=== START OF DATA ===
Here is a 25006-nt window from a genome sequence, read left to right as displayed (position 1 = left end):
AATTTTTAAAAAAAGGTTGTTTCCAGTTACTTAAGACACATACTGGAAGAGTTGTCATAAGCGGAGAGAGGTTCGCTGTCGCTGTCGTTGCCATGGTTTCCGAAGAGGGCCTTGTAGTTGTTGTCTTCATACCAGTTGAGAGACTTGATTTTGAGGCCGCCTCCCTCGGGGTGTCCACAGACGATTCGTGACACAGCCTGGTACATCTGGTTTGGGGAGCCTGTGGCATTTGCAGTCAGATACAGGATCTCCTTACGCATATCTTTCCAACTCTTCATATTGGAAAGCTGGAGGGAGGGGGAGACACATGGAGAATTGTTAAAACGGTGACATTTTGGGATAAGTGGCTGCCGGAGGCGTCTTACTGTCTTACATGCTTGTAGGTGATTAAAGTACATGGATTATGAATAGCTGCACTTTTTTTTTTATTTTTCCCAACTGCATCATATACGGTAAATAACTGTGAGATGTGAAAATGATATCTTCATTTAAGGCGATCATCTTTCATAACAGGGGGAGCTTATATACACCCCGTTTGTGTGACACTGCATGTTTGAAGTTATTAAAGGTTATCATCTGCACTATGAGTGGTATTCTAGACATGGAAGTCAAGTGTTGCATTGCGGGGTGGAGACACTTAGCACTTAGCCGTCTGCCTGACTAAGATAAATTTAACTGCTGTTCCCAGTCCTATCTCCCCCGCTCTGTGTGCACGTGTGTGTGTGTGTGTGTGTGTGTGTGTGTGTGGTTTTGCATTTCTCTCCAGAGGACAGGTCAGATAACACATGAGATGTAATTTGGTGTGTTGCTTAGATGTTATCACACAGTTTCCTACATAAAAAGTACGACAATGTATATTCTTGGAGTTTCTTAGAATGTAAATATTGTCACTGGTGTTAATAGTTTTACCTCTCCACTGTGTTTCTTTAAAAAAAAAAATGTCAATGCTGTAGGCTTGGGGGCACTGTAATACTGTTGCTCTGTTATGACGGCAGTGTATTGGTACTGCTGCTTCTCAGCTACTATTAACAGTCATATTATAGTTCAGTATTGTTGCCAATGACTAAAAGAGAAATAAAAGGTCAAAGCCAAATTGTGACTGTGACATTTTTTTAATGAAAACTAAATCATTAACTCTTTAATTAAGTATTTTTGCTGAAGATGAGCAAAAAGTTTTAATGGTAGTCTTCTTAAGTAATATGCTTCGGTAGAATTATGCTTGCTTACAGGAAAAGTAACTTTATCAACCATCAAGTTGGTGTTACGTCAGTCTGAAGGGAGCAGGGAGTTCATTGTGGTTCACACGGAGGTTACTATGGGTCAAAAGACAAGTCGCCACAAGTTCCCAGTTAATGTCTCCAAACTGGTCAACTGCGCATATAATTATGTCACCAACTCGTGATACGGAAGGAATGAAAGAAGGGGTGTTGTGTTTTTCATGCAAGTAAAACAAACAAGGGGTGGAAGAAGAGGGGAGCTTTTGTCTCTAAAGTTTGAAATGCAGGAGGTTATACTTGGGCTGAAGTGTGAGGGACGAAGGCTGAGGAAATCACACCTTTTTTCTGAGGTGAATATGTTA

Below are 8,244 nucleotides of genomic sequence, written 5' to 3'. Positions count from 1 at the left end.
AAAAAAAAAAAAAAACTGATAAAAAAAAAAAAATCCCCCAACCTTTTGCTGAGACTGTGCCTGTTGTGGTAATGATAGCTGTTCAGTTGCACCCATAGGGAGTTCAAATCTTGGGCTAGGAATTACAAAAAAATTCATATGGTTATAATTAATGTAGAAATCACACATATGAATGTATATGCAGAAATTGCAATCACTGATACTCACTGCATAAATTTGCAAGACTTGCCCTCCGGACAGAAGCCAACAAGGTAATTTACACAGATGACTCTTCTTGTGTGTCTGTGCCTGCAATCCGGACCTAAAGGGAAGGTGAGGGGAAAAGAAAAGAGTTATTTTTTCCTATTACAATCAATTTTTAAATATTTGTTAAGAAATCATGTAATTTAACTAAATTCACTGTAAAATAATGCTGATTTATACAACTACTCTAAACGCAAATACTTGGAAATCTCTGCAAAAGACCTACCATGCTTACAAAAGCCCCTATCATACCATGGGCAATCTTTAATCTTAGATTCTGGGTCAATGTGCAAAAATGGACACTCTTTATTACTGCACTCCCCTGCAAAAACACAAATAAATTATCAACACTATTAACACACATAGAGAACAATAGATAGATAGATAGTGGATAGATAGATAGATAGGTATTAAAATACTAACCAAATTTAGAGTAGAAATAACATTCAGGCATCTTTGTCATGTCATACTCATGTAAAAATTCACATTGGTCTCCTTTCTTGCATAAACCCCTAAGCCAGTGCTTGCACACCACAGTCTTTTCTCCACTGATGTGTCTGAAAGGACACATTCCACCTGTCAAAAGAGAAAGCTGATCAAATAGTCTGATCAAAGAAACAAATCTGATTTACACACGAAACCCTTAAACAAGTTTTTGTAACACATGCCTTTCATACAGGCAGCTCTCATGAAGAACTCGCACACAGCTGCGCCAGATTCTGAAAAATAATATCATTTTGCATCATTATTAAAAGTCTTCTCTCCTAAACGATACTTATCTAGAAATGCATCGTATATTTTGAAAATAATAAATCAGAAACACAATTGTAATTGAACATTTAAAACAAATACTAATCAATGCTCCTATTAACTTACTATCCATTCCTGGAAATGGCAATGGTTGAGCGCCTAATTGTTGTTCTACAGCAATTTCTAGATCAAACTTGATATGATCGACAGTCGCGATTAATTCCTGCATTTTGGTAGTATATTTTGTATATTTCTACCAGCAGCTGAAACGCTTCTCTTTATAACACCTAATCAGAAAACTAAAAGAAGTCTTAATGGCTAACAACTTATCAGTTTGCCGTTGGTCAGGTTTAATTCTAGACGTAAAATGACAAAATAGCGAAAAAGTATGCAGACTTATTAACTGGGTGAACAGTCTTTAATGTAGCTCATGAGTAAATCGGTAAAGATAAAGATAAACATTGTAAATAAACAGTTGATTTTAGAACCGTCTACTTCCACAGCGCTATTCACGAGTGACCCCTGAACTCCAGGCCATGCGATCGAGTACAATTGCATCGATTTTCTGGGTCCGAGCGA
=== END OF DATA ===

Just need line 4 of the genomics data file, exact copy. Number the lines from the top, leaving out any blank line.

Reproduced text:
AAAAAAAAAAAAAAACTGATAAAAAAAAAAAAATCCCCCAACCTTTTGCTGAGACTGTGCCTGTTGTGGTAATGATAGCTGTTCAGTTGCACCCATAGGGAGTTCAAATCTTGGGCTAGGAATTACAAAAAAATTCATATGGTTATAATTAATGTAGAAATCACACATATGAATGTATATGCAGAAATTGCAATCACTGATACTCACTGCATAAATTTGCAAGACTTGCCCTCCGGACAGAAGCCAACAAGGTAATTTACACAGATGACTCTTCTTGTGTGTCTGTGCCTGCAATCCGGACCTAAAGGGAAGGTGAGGGGAAAAGAAAAGAGTTATTTTTTCCTATTACAATCAATTTTTAAATATTTGTTAAGAAATCATGTAATTTAACTAAATTCACTGTAAAATAATGCTGATTTATACAACTACTCTAAACGCAAATACTTGGAAATCTCTGCAAAAGACCTACCATGCTTACAAAAGCCCCTATCATACCATGGGCAATCTTTAATCTTAGATTCTGGGTCAATGTGCAAAAATGGACACTCTTTATTACTGCACTCCCCTGCAAAAACACAAATAAATTATCAACACTATTAACACACATAGAGAACAATAGATAGATAGATAGTGGATAGATAGATAGATAGGTATTAAAATACTAACCAAATTTAGAGTAGAAATAACATTCAGGCATCTTTGTCATGTCATACTCATGTAAAAATTCACATTGGTCTCCTTTCTTGCATAAACCCCTAAGCCAGTGCTTGCACACCACAGTCTTTTCTCCACTGATGTGTCTGAAAGGACACATTCCACCTGTCAAAAGAGAAAGCTGATCAAATAGTCTGATCAAAGAAACAAATCTGATTTACACACGAAACCCTTAAACAAGTTTTTGTAACACATGCCTTTCATACAGGCAGCTCTCATGAAGAACTCGCACACAGCTGCGCCAGATTCTGAAAAATAATATCATTTTGCATCATTATTAAAAGTCTTCTCTCCTAAACGATACTTATCTAGAAATGCATCGTATATTTTGAAAATAATAAATCAGAAACACAATTGTAATTGAACATTTAAAACAAATACTAATCAATGCTCCTATTAACTTACTATCCATTCCTGGAAATGGCAATGGTTGAGCGCCTAATTGTTGTTCTACAGCAATTTCTAGATCAAACTTGATATGATCGACAGTCGCGATTAATTCCTGCATTTTGGTAGTATATTTTGTATATTTCTACCAGCAGCTGAAACGCTTCTCTTTATAACACCTAATCAGAAAACTAAAAGAAGTCTTAATGGCTAACAACTTATCAGTTTGCCGTTGGTCAGGTTTAATTCTAGACGTAAAATGACAAAATAGCGAAAAAGTATGCAGACTTATTAACTGGGTGAACAGTCTTTAATGTAGCTCATGAGTAAATCGGTAAAGATAAAGATAAACATTGTAAATAAACAGTTGATTTTAGAACCGTCTACTTCCACAGCGCTATTCACGAGTGACCCCTGAACTCCAGGCCATGCGATCGAGTACAATTGCATCGATTTTCTGGGTCCGAGCGA